IN LATE JANUARY and early February, several hundred thousand Taiwanese living in mainland China are expected to return home for family reunions to celebrate the Lunar New Year, which will fall on February 1.
However, they won't be able to board a flight in Shanghai, where most of them live, and fly directly to Taiwan. This is because, for political reasons, the powers that be on both sides of the Taiwan Strait have been unable to agree on such flights.
Currently, people who wish to fly from one side to the other have to make stopovers in either Hong Kong or Macau, which makes each journey costlier and more time consuming.
Enter legislator and former Taiwanese foreign minister John Chang.
Mr Chang has proposed that charter flights be organised during the holidays for Taiwanese businessmen who live on the mainland.
Although Mr Chang is a member of the opposition Kuomintang, he has received the support of more than half the members of the 225-seat legislature, including members of the ruling Democratic Progressive Party.
One would have thought that such a proposal, which would make life much easier for Taiwanese living on the mainland and be profitable for airlines providing such services, would have been warmly welcomed. However, it remains to be seen if the idea will fly.
Beijing has been supportive but the Taiwan government, however, is cool to the idea. Last week it announced its decision: No charter flights will be allowed to fly directly from one side of the strait to the other.
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A statement issued by the cabinet-level Mainland Affairs Council said that government-to-government talks must be held before there could be such direct charter flights.
Before cross-strait negotiations resume, the council said, domestic air companies are allowed to seek Chinese approval for indirect charter flights, which must make stopovers in Hong Kong or Macau before entering Taiwan.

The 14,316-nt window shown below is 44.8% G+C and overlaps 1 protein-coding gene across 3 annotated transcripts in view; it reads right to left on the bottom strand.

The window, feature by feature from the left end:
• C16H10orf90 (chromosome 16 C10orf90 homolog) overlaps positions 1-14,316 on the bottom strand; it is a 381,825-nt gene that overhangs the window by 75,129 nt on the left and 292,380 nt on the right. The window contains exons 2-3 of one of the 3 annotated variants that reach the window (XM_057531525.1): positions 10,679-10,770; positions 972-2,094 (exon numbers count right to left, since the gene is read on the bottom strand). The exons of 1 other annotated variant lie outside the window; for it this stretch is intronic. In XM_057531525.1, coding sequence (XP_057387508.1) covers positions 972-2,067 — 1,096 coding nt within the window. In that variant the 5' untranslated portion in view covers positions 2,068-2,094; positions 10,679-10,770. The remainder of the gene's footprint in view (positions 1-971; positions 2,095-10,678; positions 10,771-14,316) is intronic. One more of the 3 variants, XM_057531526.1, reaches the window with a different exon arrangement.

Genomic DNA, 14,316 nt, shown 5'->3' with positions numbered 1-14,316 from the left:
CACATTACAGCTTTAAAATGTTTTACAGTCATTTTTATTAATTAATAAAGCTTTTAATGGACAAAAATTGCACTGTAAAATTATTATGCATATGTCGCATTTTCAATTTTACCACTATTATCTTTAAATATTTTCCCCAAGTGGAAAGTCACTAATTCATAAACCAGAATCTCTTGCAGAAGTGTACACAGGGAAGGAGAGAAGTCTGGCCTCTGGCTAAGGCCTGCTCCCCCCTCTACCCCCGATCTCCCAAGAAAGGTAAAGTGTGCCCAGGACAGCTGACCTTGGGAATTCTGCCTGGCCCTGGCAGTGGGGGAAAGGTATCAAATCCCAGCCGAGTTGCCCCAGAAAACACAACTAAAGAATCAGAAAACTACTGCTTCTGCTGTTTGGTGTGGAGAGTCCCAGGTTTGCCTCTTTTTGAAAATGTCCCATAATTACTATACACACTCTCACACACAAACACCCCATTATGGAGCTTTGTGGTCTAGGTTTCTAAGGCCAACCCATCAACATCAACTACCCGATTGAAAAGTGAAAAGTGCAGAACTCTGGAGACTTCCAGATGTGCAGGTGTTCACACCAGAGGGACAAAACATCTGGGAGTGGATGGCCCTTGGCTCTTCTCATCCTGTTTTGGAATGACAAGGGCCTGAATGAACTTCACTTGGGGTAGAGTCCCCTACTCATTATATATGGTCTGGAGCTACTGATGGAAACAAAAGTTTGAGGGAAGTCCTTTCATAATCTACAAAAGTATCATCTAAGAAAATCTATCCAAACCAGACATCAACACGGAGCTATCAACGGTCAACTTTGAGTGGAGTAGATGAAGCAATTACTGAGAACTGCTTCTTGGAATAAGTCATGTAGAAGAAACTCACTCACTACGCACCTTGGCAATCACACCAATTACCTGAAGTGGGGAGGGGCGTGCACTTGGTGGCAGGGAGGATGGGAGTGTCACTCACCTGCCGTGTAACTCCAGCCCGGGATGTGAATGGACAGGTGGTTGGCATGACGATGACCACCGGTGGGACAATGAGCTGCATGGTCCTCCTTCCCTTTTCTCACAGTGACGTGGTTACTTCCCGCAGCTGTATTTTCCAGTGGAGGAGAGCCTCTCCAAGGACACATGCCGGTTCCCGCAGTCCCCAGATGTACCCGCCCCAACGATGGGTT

'What other colleagues and I are pressing for is non-stop charter flights across the strait,' Mr Chang said after the council's announcement. 'We would agree to fly over Hong Kong or Macau but we hope the landing can be scrapped. What the Taiwan government proposes will cost travellers time and money.
'It takes six or seven hours to fly from Shanghai to Taiwan via Hong Kong or Macau, whereas a direct flight from Shanghai to Taipei would take little more than an hour.'
As the Mainland Affairs Council statement made clear, Taiwan is insisting on government-to-government talks before direct flights can be operated. Beijing, however, refuses to talk officially with President Chen Shui-bian's government in Taiwan unless it first accepts the 'one China' principle. And so, because of political differences between the two governments, Taiwan travellers are likely to have to spend many hours waiting at airports or up in the air.
Another reason Taiwan is cool to direct commercial flights is national security. The Taiwan military is fearful that, once there are direct flights between the two sides of the Taiwan Strait, mainland jet fighters may make a sneak attack on Taiwan.
It is difficult to imagine, though, how Chinese air force jets can be camouflaged to resemble passenger planes. And since these will be charter flights, their exact schedules will be known to the government and the military in Taiwan well in advance.
In fact, if Taiwan really has concerns about direct flights, having strictly controlled charter flights during the 10 days or two weeks of the Chinese New Year holidays would be an ideal opportunity for Taiwan military commanders to familiarise themselves with the flight paths of passenger planes crossing the strait, so that they will be prepared to handle direct flights when the two sides do finally reach agreement.
As it is, with the additional fuel costs involved in flying first to Hong Kong or Macau before going on to Taiwan or the mainland, it is unlikely that airline companies will be able to offer a charter fare substantially lower than that for existing indirect flights between Taiwan and the mainland. The only benefit, then, will be time and convenience.
But if each charter flight has to make the same stopovers as non-charter flights, it is difficult to see how Taiwanese business people in the mainland who wish to hop back across the strait to see their families will benefit from charter flights at all.
Frank Ching is a Hong Kong-based journalist and commentator